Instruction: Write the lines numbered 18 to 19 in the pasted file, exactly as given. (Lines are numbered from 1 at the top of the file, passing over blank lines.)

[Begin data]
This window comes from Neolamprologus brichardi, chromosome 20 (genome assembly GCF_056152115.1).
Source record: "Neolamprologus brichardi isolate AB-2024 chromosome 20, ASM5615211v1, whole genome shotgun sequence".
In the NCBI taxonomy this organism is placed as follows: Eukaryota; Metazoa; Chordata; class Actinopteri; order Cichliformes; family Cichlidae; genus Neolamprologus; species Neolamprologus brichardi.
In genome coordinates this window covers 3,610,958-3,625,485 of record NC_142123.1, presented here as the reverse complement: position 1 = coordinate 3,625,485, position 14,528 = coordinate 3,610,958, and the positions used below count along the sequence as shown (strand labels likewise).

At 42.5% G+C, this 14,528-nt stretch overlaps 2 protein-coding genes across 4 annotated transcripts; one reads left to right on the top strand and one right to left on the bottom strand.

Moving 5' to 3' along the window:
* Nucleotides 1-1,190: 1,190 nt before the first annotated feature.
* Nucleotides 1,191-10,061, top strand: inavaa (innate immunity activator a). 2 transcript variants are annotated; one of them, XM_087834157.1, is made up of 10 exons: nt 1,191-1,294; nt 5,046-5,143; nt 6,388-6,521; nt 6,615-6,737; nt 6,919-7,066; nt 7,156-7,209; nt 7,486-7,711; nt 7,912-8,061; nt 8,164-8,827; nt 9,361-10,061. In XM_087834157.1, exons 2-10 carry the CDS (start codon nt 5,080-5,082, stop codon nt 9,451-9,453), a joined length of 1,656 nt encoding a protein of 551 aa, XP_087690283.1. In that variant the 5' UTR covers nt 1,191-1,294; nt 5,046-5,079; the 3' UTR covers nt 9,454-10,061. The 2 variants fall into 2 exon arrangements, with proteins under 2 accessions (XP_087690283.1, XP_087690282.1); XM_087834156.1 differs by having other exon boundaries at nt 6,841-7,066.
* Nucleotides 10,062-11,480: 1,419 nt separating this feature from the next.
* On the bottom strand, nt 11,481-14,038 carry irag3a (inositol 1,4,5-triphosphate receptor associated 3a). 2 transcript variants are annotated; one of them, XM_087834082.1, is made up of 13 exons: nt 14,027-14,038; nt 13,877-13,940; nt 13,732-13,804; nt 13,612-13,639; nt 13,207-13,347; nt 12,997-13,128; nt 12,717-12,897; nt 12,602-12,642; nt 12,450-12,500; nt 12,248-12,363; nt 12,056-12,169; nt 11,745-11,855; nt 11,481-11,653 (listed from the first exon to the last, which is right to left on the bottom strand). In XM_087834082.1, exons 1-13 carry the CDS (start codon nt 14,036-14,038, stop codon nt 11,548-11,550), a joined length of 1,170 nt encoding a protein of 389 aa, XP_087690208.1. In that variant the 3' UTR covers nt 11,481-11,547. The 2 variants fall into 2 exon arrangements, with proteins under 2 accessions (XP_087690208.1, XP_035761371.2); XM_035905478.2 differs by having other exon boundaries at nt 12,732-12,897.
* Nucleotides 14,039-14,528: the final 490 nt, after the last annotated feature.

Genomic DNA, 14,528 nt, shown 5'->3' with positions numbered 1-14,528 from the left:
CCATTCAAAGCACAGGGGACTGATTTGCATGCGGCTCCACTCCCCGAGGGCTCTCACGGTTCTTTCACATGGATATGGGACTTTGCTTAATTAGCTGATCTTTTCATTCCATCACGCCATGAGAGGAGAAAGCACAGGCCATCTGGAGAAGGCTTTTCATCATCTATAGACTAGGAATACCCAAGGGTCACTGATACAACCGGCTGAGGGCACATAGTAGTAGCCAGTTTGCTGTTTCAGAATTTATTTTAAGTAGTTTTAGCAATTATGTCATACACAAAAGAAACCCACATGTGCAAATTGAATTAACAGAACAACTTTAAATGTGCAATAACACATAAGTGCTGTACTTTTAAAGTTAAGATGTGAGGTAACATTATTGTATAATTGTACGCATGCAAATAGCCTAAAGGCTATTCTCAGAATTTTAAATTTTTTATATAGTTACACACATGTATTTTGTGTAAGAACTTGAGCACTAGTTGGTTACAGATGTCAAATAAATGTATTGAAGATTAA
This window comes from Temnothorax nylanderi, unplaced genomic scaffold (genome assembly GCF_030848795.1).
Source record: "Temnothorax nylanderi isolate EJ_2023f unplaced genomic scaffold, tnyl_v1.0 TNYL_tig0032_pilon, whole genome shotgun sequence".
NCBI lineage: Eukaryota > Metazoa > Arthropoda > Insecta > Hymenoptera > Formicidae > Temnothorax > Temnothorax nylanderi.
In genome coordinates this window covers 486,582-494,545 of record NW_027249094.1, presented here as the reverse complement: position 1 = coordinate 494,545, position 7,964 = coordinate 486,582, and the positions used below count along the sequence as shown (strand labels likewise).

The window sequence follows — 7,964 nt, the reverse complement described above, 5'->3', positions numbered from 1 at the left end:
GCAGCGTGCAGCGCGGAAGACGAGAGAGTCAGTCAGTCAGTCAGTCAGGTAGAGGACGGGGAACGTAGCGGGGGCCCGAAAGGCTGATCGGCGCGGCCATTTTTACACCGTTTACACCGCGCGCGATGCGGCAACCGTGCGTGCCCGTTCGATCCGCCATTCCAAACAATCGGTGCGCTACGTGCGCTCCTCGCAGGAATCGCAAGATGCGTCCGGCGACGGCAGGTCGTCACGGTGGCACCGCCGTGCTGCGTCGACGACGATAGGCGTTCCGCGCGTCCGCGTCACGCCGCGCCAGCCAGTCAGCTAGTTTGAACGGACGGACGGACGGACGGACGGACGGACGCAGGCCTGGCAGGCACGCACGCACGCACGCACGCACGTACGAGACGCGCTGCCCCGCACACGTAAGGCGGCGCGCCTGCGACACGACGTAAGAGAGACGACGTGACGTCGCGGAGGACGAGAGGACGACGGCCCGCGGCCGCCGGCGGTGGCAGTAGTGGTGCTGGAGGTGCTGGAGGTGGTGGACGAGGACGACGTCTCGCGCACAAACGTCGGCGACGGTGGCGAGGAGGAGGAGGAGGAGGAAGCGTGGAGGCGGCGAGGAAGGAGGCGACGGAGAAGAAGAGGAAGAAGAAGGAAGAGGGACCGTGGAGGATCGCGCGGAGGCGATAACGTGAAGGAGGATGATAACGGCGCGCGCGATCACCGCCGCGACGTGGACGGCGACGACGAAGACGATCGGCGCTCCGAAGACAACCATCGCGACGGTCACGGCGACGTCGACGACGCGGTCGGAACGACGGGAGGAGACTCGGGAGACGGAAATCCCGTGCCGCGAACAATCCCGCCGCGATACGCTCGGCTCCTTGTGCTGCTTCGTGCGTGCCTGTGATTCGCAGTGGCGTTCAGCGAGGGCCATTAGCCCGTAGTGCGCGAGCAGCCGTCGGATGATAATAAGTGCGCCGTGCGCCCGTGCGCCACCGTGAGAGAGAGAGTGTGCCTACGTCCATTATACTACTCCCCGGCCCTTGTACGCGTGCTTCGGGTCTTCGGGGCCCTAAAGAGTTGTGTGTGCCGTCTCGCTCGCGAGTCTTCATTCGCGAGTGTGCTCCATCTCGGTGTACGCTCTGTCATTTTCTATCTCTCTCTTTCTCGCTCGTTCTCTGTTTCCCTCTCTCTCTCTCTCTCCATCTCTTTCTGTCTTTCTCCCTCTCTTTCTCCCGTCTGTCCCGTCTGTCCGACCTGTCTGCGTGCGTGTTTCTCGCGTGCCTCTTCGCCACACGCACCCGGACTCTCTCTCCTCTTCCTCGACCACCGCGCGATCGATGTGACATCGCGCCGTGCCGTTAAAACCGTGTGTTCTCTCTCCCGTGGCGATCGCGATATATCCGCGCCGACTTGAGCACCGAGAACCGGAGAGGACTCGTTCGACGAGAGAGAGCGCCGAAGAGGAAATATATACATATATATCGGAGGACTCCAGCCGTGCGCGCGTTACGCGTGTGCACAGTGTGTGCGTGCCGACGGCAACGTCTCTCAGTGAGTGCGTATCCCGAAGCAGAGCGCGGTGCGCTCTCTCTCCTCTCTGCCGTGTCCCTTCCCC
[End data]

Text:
The window sequence follows — 7,964 nt, the reverse complement described above, 5'->3', positions numbered from 1 at the left end:
GCAGCGTGCAGCGCGGAAGACGAGAGAGTCAGTCAGTCAGTCAGTCAGGTAGAGGACGGGGAACGTAGCGGGGGCCCGAAAGGCTGATCGGCGCGGCCATTTTTACACCGTTTACACCGCGCGCGATGCGGCAACCGTGCGTGCCCGTTCGATCCGCCATTCCAAACAATCGGTGCGCTACGTGCGCTCCTCGCAGGAATCGCAAGATGCGTCCGGCGACGGCAGGTCGTCACGGTGGCACCGCCGTGCTGCGTCGACGACGATAGGCGTTCCGCGCGTCCGCGTCACGCCGCGCCAGCCAGTCAGCTAGTTTGAACGGACGGACGGACGGACGGACGGACGGACGCAGGCCTGGCAGGCACGCACGCACGCACGCACGCACGTACGAGACGCGCTGCCCCGCACACGTAAGGCGGCGCGCCTGCGACACGACGTAAGAGAGACGACGTGACGTCGCGGAGGACGAGAGGACGACGGCCCGCGGCCGCCGGCGGTGGCAGTAGTGGTGCTGGAGGTGCTGGAGGTGGTGGACGAGGACGACGTCTCGCGCACAAACGTCGGCGACGGTGGCGAGGAGGAGGAGGAGGAGGAAGCGTGGAGGCGGCGAGGAAGGAGGCGACGGAGAAGAAGAGGAAGAAGAAGGAAGAGGGACCGTGGAGGATCGCGCGGAGGCGATAACGTGAAGGAGGATGATAACGGCGCGCGCGATCACCGCCGCGACGTGGACGGCGACGACGAAGACGATCGGCGCTCCGAAGACAACCATCGCGACGGTCACGGCGACGTCGACGACGCGGTCGGAACGACGGGAGGAGACTCGGGAGACGGAAATCCCGTGCCGCGAACAATCCCGCCGCGATACGCTCGGCTCCTTGTGCTGCTTCGTGCGTGCCTGTGATTCGCAGTGGCGTTCAGCGAGGGCCATTAGCCCGTAGTGCGCGAGCAGCCGTCGGATGATAATAAGTGCGCCGTGCGCCCGTGCGCCACCGTGAGAGAGAGAGTGTGCCTACGTCCATTATACTACTCCCCGGCCCTTGTACGCGTGCTTCGGGTCTTCGGGGCCCTAAAGAGTTGTGTGTGCCGTCTCGCTCGCGAGTCTTCATTCGCGAGTGTGCTCCATCTCGGTGTACGCTCTGTCATTTTCTATCTCTCTCTTTCTCGCTCGTTCTCTGTTTCCCTCTCTCTCTCTCTCTCCATCTCTTTCTGTCTTTCTCCCTCTCTTTCTCCCGTCTGTCCCGTCTGTCCGACCTGTCTGCGTGCGTGTTTCTCGCGTGCCTCTTCGCCACACGCACCCGGACTCTCTCTCCTCTTCCTCGACCACCGCGCGATCGATGTGACATCGCGCCGTGCCGTTAAAACCGTGTGTTCTCTCTCCCGTGGCGATCGCGATATATCCGCGCCGACTTGAGCACCGAGAACCGGAGAGGACTCGTTCGACGAGAGAGAGCGCCGAAGAGGAAATATATACATATATATCGGAGGACTCCAGCCGTGCGCGCGTTACGCGTGTGCACAGTGTGTGCGTGCCGACGGCAACGTCTCTCAGTGAGTGCGTATCCCGAAGCAGAGCGCGGTGCGCTCTCTCTCCTCTCTGCCGTGTCCCTTCCCC